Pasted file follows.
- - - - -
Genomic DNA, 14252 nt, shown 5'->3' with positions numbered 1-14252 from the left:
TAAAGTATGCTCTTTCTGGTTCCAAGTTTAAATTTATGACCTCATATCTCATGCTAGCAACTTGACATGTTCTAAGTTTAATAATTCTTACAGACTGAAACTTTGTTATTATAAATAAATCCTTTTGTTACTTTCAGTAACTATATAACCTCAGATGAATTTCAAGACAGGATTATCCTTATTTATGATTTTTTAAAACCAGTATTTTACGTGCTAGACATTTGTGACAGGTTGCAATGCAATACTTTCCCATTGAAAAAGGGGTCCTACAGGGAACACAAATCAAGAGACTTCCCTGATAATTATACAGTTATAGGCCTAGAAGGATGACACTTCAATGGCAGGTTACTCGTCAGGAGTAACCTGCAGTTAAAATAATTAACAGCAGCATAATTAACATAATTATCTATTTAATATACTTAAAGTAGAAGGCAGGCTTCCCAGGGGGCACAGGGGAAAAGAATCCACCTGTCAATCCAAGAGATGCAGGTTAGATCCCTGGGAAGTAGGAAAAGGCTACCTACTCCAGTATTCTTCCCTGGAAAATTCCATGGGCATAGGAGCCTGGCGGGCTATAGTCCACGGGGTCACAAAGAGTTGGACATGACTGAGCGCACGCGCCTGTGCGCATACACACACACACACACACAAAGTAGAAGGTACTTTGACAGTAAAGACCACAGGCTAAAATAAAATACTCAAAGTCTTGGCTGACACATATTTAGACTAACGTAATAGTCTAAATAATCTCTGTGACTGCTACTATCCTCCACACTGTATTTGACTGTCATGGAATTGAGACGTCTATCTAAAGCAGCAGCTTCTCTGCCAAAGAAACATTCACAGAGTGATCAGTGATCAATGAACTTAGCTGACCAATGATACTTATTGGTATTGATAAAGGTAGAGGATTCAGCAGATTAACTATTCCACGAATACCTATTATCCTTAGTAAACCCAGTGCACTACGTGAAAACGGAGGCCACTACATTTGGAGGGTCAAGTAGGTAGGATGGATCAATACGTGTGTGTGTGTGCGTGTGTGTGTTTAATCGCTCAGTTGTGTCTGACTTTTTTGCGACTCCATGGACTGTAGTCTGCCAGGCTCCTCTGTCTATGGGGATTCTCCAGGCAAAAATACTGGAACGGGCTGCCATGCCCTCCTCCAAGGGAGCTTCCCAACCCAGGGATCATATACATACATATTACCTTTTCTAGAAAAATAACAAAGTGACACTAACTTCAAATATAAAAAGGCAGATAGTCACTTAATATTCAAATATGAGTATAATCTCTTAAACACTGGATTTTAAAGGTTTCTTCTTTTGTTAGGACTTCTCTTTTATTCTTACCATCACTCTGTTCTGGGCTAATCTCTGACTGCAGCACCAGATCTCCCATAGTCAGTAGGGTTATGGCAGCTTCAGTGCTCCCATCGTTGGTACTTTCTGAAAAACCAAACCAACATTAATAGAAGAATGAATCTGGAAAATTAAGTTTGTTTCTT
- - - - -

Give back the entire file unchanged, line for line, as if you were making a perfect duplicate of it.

Genomic DNA, 14252 nt, shown 5'->3' with positions numbered 1-14252 from the left:
TAAAGTATGCTCTTTCTGGTTCCAAGTTTAAATTTATGACCTCATATCTCATGCTAGCAACTTGACATGTTCTAAGTTTAATAATTCTTACAGACTGAAACTTTGTTATTATAAATAAATCCTTTTGTTACTTTCAGTAACTATATAACCTCAGATGAATTTCAAGACAGGATTATCCTTATTTATGATTTTTTAAAACCAGTATTTTACGTGCTAGACATTTGTGACAGGTTGCAATGCAATACTTTCCCATTGAAAAAGGGGTCCTACAGGGAACACAAATCAAGAGACTTCCCTGATAATTATACAGTTATAGGCCTAGAAGGATGACACTTCAATGGCAGGTTACTCGTCAGGAGTAACCTGCAGTTAAAATAATTAACAGCAGCATAATTAACATAATTATCTATTTAATATACTTAAAGTAGAAGGCAGGCTTCCCAGGGGGCACAGGGGAAAAGAATCCACCTGTCAATCCAAGAGATGCAGGTTAGATCCCTGGGAAGTAGGAAAAGGCTACCTACTCCAGTATTCTTCCCTGGAAAATTCCATGGGCATAGGAGCCTGGCGGGCTATAGTCCACGGGGTCACAAAGAGTTGGACATGACTGAGCGCACGCGCCTGTGCGCATACACACACACACACACACAAAGTAGAAGGTACTTTGACAGTAAAGACCACAGGCTAAAATAAAATACTCAAAGTCTTGGCTGACACATATTTAGACTAACGTAATAGTCTAAATAATCTCTGTGACTGCTACTATCCTCCACACTGTATTTGACTGTCATGGAATTGAGACGTCTATCTAAAGCAGCAGCTTCTCTGCCAAAGAAACATTCACAGAGTGATCAGTGATCAATGAACTTAGCTGACCAATGATACTTATTGGTATTGATAAAGGTAGAGGATTCAGCAGATTAACTATTCCACGAATACCTATTATCCTTAGTAAACCCAGTGCACTACGTGAAAACGGAGGCCACTACATTTGGAGGGTCAAGTAGGTAGGATGGATCAATACGTGTGTGTGTGTGCGTGTGTGTGTTTAATCGCTCAGTTGTGTCTGACTTTTTTGCGACTCCATGGACTGTAGTCTGCCAGGCTCCTCTGTCTATGGGGATTCTCCAGGCAAAAATACTGGAACGGGCTGCCATGCCCTCCTCCAAGGGAGCTTCCCAACCCAGGGATCATATACATACATATTACCTTTTCTAGAAAAATAACAAAGTGACACTAACTTCAAATATAAAAAGGCAGATAGTCACTTAATATTCAAATATGAGTATAATCTCTTAAACACTGGATTTTAAAGGTTTCTTCTTTTGTTAGGACTTCTCTTTTATTCTTACCATCACTCTGTTCTGGGCTAATCTCTGACTGCAGCACCAGATCTCCCATAGTCAGTAGGGTTATGGCAGCTTCAGTGCTCCCATCGTTGGTACTTTCTGAAAAACCAAACCAACATTAATAGAAGAATGAATCTGGAAAATTAAGTTTGTTTCTT